Clinton defends on email probe, but political challenge remains

Clinton gave an interview responding to reports that she paid a State Department IT specialist to manage a private email server for her while she was Secretary of State. 

Charlie Neibergall/AP
In this Aug. 26, 2015 file photo, Democratic presidential candidate Hillary Rodham Clinton speaks in Ankeny, Iowa. Clinton said Sept. 4, her use of a private email system at the State Department wasn't the "best choice" and acknowledged she didn't "stop and think" about her email set-up when she became President Barack Obama's secretary of state in 2009.

Democratic presidential hopeful Hillary Clinton struggled on Saturday to tamp down a stubborn controversy over her email usage while serving as United States Secretary of State, especially given reports that she paid a State Department IT specialist to manage a private email server at her suburban New York home.

Mrs. Clinton, who served as US Secretary of State for four years, stopped short of an outright apology for her email unorthodoxy on Friday, when she told NBC News that she could’ve handled the email situation better, but that the system never put national security at risk since no sensitive topics were discussed on the alternate system.

“There was so much work to be done. We had so many problems around the world,” Clinton said. “I didn't really stop and think, what kind of email system will there be?"

The FBI is looking into whether foreign spies were ever able to crack the unofficial server. Clinton’s interview and the revelations about dual income flows for her IT manager come amid Congressional investigations into the deadly 2012 Benghazi attacks as well as her email protocols. Clinton herself will go before the panel in October.

Republicans contend that Clinton’s assertions on her email server won’t appease polls that suggest that many Americans are questioning her trustworthiness as she seeks the Democratic nomination for president next year.

“There's a widespread belief in her capability to do the job she is running for,” Washington Post senior political writer Chris Cillizza wrote in April. “There's also widespread distrust in her personally.  People admire her but don't know if she's honest.”

But in some ways, the handling of the server also touched on the Clintons’ proclivity for melding private and public responsibilities. Two of her top aides have served Clinton in both civilian and official roles, sometimes at the same time. Federal regulations allow such transference, but caps outside payments to government employees to 15 percent of their annual income.

Along those lines, The Washington Post reported that Clinton had privately paid a State Department IT specialist, Brian Pagliano, for maintaining the personal server in the New York home Clinton shares with her husband, former President Bill Clinton. Mr. Pagliano last week evoked his right to not incriminate himself to beg out of a Congressional inquiry into the topic. Congress may give Pagliano immunity in order to convince him to answer questions about his role in maintaining the server.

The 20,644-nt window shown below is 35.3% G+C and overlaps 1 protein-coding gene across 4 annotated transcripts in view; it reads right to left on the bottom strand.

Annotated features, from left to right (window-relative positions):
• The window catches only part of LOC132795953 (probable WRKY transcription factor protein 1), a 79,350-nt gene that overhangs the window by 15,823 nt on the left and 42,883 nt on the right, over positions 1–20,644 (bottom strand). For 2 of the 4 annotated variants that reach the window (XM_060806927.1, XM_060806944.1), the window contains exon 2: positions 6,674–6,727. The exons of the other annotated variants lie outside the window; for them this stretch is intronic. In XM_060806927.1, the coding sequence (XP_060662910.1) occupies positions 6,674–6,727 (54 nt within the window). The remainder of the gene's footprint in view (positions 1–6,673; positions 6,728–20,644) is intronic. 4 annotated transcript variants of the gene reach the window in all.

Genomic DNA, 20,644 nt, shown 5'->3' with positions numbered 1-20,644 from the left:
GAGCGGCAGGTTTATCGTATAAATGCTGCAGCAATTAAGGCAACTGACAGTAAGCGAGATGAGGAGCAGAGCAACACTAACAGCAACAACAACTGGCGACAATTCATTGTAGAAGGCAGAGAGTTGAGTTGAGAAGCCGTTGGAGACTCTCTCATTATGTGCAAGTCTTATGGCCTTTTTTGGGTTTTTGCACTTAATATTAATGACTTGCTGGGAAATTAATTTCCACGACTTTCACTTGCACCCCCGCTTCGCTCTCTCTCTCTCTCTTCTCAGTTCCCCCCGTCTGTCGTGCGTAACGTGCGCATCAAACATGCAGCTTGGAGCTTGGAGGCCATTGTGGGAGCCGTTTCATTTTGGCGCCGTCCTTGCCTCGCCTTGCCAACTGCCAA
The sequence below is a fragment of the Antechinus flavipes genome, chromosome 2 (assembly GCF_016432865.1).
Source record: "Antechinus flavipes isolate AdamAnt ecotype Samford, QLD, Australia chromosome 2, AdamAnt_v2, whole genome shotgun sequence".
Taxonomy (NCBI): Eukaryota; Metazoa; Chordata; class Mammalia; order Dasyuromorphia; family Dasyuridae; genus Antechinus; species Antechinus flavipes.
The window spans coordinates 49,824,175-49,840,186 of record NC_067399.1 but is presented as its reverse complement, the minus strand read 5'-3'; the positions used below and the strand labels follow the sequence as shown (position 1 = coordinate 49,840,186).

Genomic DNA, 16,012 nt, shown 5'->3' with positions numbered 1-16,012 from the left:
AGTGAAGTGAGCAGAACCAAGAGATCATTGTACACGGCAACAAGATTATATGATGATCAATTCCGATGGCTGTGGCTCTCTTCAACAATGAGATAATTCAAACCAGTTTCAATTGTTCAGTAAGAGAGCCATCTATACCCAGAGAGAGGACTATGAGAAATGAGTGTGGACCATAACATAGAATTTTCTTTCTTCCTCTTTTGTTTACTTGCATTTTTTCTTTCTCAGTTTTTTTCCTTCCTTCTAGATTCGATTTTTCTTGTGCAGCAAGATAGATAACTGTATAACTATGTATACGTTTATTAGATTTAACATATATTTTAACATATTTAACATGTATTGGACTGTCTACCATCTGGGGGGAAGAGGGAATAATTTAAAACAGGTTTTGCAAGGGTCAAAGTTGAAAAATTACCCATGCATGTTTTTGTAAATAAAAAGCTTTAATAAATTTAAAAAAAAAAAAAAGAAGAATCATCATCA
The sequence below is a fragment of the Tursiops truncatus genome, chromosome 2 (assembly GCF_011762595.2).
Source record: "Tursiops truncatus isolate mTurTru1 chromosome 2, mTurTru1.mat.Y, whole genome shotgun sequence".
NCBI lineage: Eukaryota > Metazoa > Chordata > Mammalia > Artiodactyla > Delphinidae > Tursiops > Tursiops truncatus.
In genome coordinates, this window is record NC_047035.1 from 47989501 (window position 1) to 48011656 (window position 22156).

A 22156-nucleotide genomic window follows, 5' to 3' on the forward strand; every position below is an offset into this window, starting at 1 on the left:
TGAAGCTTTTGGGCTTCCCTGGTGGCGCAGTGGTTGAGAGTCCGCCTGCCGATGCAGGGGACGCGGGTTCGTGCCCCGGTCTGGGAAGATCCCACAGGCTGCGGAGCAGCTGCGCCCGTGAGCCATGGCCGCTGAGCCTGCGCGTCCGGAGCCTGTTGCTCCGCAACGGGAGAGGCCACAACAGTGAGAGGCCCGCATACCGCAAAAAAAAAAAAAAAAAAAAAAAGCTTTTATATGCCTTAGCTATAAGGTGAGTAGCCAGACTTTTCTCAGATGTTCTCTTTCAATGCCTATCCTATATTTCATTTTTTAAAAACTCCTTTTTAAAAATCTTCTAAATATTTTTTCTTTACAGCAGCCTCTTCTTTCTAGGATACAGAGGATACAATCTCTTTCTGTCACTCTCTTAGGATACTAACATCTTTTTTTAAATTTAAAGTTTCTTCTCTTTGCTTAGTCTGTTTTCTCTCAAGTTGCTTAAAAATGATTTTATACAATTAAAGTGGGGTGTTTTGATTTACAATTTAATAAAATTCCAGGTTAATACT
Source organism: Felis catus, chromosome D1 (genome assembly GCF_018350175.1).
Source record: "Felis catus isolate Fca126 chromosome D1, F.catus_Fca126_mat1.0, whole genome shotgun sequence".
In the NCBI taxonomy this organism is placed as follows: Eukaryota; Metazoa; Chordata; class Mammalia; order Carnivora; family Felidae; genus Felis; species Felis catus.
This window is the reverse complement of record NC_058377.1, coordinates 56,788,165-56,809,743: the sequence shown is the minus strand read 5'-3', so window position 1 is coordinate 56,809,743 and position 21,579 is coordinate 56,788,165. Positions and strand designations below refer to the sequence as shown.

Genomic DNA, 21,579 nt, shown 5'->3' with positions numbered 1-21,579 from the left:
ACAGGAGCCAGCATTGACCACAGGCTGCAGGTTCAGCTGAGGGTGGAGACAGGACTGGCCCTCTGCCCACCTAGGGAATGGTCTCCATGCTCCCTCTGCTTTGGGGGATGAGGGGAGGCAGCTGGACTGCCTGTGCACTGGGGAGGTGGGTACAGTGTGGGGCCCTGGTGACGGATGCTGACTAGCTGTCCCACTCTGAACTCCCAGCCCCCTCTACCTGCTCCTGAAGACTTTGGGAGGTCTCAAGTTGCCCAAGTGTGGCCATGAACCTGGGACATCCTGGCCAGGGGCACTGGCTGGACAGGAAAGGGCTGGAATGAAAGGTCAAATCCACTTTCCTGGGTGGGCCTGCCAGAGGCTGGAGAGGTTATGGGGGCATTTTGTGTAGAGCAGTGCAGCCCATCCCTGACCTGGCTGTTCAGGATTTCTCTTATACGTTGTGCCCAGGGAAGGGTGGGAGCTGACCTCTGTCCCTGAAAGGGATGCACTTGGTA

Clinton, in her Friday interview, attempted to stay above the political fray, even as she chastised Republican frontrunner Donald Trump for dangerous “loose talk” on the campaign trail about, among others, her top aide, Huma Abedin. Clinton said her candidacy is rooted in solving problems that “keep families up at night.”

“I think you can come with your own ideas and you can, you know, wave your arms and give a speech, but at the end of the day, are you connecting with and really hearing what people are either saying to you or wishing that you would say to them?" she said.

But Clinton’s political problem is real, given some skeptical polls and the fact that the FBI remains concerned that the server may have been compromised. The question the FBI is trying to answer is whether the private email server,, may have been hacked by foreign enemies.

“The security community is focused on … the possibility that an unofficial, unprotected server held the communications of America’s top foreign affairs official for four years, leaving all of it potentially vulnerable to state-sponsored hackers,” Wired’s Andy Greenberg wrote earlier this year.

For her part, Clinton has reassured voters that she didn’t endanger national security with her email routing scheme, as she traversed the globe as America’s top diplomat.

"I am very confident that by the time this campaign has run its course, people will know that what I've been saying is accurate," Clinton said in the Friday interview. "They may disagree, as I now disagree, with the choice that I made. But the facts that I have put forth have remained the same."

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